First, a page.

Related page:

The benefits of COVID-19 vaccination outweigh the known and potential risks. Rare cases of myocarditis (inflammation of the heart muscle) and pericarditis (inflammation of the outer lining of the heart) in adolescents and young adults have been reported more often after getting the second dose than after the first dose of either the Pfizer-BioNTech or Moderna COVID-19 vaccines. These reactions are rare; in one study, the risk of myocarditis after the second dose of Pfizer-BioNTech in the week following vaccination was around 54 cases per million doses administered to males ages 12 through 17 years. In general, adolescents ages 12 through 17 years have a higher risk for myocarditis than children ages 5 through 11 years. Therefore, we are not sure if the cases of myocarditis that occurred after COVID-19 vaccination in adolescents will predict the cases that could occur in children after COVID-19 vaccination.

COVID-19 vaccines have undergone – and will continue to undergo – the most intensive safety monitoring in U.S. history. CDC and FDA are using new and established safety monitoring systems. Parents and caregivers can register and enroll their child in v-safe, a free and easy-to-use smartphone-based app. V-safe allows them to report how their child is feeling in the days and weeks after vaccination. Additionally, patients, caregivers, and vaccine providers can report serious health events occurring after vaccination to the Vaccine Adverse Event Reporting System (VAERS). CDC and FDA review VAERS data to identify potential safety concerns.

Related page:

Children can get a COVID-19 vaccine and other vaccines, including a flu vaccine, at the same visit. Studies have shown that side effects after getting vaccinated are generally the same when COVID-19 vaccines are given alone or with the flu vaccine.

Related page:

Getting Children Vaccinated

Unlike many medications, vaccine dosages are based on age at the time of vaccination and not size or weight. If a child turns from 11 to 12 years of age in between their first and second dose, the second dose should be the Pfizer-BioNTech vaccine for people 12 years and older. However, if the child receives the Pfizer-BioNTech COVID-19 vaccine for children ages 5 through 11 for their second dose, they do not need to repeat the dose.

Parents and caregivers can use vaccines.gov to find doctor’s offices, local pharmacies, healthcare clinics, and local health departments where the COVID-19 vaccine for children ages 5 through 11 years is available.  This free resource provides accurate and up-to-date information about vaccination services in your area. You can also text your ZIP code to 438829, or call 1-800-232-0233 to find locations near you in the U.S.  Many school systems are hosting school-based vaccination clinics—check with your child’s school to see if a clinic is planned.

There is no federal legal requirement for a parent, guardian, or caregiver to consent for COVID-19 or any other vaccination.  However, this does not mean that consent is not required for select age groups.  State or local laws and policies, as well as vaccine provider policies, around minor consent for vaccination have existed for a long time and will also apply to COVID-19 vaccination of children.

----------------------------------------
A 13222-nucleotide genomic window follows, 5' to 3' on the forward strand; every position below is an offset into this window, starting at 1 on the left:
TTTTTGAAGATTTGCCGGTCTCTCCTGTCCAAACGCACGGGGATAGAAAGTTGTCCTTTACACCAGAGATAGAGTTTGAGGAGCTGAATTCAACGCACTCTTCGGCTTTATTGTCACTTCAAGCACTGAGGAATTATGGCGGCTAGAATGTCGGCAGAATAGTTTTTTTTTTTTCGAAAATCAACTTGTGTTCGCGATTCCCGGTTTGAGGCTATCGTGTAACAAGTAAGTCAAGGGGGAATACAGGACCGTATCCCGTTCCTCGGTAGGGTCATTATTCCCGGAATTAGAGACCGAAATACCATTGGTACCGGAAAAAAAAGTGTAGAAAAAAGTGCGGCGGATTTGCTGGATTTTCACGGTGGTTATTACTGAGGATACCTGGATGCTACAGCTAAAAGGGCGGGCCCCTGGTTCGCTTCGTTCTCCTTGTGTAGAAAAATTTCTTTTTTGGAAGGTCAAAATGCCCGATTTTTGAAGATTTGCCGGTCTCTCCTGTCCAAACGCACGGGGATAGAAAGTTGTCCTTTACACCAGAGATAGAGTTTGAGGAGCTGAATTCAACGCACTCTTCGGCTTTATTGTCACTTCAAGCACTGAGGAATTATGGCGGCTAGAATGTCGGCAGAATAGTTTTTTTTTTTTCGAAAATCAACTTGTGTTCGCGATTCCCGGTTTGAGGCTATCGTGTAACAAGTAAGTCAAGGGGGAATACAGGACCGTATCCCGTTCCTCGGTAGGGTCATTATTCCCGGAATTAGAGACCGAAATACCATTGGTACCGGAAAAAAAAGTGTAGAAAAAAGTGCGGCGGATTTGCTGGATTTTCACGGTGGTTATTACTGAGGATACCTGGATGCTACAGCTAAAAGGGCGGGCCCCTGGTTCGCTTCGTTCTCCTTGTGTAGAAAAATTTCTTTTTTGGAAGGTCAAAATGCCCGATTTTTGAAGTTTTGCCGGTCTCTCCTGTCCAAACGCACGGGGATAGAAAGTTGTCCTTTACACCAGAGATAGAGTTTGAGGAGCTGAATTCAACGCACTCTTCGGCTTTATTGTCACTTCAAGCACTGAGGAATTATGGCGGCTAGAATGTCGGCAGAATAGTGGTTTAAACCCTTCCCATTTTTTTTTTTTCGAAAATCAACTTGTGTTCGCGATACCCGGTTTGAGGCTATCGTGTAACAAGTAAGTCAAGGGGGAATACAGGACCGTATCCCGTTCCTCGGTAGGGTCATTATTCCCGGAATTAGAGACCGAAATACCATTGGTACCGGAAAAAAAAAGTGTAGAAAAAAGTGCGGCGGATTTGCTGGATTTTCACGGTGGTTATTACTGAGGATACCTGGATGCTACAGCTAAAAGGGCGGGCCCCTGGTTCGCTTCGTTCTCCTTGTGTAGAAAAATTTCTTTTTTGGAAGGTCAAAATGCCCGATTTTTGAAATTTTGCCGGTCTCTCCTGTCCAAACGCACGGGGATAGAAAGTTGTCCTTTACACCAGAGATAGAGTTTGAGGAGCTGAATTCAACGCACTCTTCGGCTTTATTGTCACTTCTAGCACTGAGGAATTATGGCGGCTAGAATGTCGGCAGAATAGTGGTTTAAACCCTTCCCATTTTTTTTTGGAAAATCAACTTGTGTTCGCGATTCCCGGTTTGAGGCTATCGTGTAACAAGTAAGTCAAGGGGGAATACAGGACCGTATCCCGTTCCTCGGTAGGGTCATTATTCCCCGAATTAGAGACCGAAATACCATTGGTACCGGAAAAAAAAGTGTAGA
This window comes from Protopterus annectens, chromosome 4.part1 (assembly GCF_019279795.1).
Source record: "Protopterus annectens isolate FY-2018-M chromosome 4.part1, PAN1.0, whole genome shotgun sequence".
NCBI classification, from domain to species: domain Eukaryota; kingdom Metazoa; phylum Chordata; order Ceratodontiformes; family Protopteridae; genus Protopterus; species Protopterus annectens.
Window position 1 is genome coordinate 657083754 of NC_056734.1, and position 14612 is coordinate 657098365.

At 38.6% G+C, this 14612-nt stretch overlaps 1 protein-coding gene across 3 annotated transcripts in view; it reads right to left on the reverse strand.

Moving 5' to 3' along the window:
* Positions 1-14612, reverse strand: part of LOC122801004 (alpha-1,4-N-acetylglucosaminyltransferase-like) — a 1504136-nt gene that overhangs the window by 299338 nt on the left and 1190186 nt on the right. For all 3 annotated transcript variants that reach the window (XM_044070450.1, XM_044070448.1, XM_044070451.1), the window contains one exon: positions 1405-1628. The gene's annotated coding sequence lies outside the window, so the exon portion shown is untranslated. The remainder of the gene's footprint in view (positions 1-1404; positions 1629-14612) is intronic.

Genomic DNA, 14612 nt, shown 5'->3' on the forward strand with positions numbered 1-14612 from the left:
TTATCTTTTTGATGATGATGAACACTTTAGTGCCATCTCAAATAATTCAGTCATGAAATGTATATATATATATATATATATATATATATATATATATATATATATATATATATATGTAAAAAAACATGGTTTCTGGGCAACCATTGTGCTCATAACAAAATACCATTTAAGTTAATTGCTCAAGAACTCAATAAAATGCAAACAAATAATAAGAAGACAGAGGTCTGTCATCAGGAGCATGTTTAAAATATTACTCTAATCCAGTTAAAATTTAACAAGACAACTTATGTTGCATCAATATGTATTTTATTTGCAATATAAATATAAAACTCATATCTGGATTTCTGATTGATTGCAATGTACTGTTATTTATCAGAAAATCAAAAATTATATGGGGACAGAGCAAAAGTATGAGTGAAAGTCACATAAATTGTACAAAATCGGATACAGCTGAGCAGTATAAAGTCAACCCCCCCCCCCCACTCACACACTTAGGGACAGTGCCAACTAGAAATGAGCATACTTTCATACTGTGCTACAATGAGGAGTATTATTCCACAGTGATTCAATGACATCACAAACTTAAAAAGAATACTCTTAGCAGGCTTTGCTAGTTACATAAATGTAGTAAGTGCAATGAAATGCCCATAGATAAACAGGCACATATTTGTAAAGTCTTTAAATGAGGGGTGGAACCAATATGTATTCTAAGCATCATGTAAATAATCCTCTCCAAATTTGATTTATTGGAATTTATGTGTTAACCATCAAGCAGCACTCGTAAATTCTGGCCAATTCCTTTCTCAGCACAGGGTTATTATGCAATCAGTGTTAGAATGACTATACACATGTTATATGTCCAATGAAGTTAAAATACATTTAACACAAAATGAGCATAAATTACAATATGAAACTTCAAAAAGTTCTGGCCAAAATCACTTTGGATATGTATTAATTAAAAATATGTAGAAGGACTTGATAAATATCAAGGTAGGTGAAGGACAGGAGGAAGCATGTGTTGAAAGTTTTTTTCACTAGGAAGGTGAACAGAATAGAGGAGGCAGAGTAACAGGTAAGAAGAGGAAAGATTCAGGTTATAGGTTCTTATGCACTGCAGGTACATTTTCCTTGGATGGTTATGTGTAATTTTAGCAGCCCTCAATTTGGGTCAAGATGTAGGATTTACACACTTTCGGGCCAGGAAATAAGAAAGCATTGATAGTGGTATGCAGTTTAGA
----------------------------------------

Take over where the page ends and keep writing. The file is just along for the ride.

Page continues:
For information on caregiver consent for COVID-19 vaccination for youth experiencing homelessness, visit COVID-19 Vaccination for People Experiencing Homelessness: Frequently Asked Questions.

Yes, COVID-19 vaccines are available for everyone at no cost, including the Pfizer-BioNTech vaccine for children ages 5 through 11 years. COVID-19 vaccines will continue to be given to all eligible people living in the United States, regardless of insurance or immigration status.  While a vaccination site may ask to see your health insurance card, it is not required for your child to receive a vaccine.

Yes, all vaccine recipients, including children ages 5 through 11 years, will receive a CDC vaccination card upon initial vaccination. Parents should take a photo of the card and then keep it in a safe place.

Pfizer-BioNTech COVID-19 Vaccine for Children

Children ages 5 through 11 years receive an age-appropriate dose of the Pfizer-BioNTech vaccine.

The Pfizer-BioNTech vaccine for children ages 5 through 11 years has the same active ingredients as the vaccine given to adults and adolescents. However, the vaccine for children comes in a different vial with a different color cap. The Pfizer-BioNTech vaccine that is given to adults and adolescents cannot be used for children ages 5 through 11 years.

Just like adults and adolescents, children get the second dose three weeks after the first dose.

Buffers help maintain a vaccine’s pH and allow the vaccine to remain stable at refrigerated temperatures. The Pfizer-BioNTech vaccine for children ages 5 through 11 years uses a different buffer than the vaccine for people 12 years and older. A different buffer was used to allow the vaccine for children to remain at refrigerated temperatures for longer periods of time than the adult vaccines. The COVID-19 vaccine for children contains tromethamine (Tris) –a commonly used buffer in other medications and vaccines (including the Moderna COVID-19 vaccine). The Food and Drug Administration (FDA) has determined that tromethamine does not present any safety or effectiveness concerns for children or adults.

Related pages:

hand holding medical light icon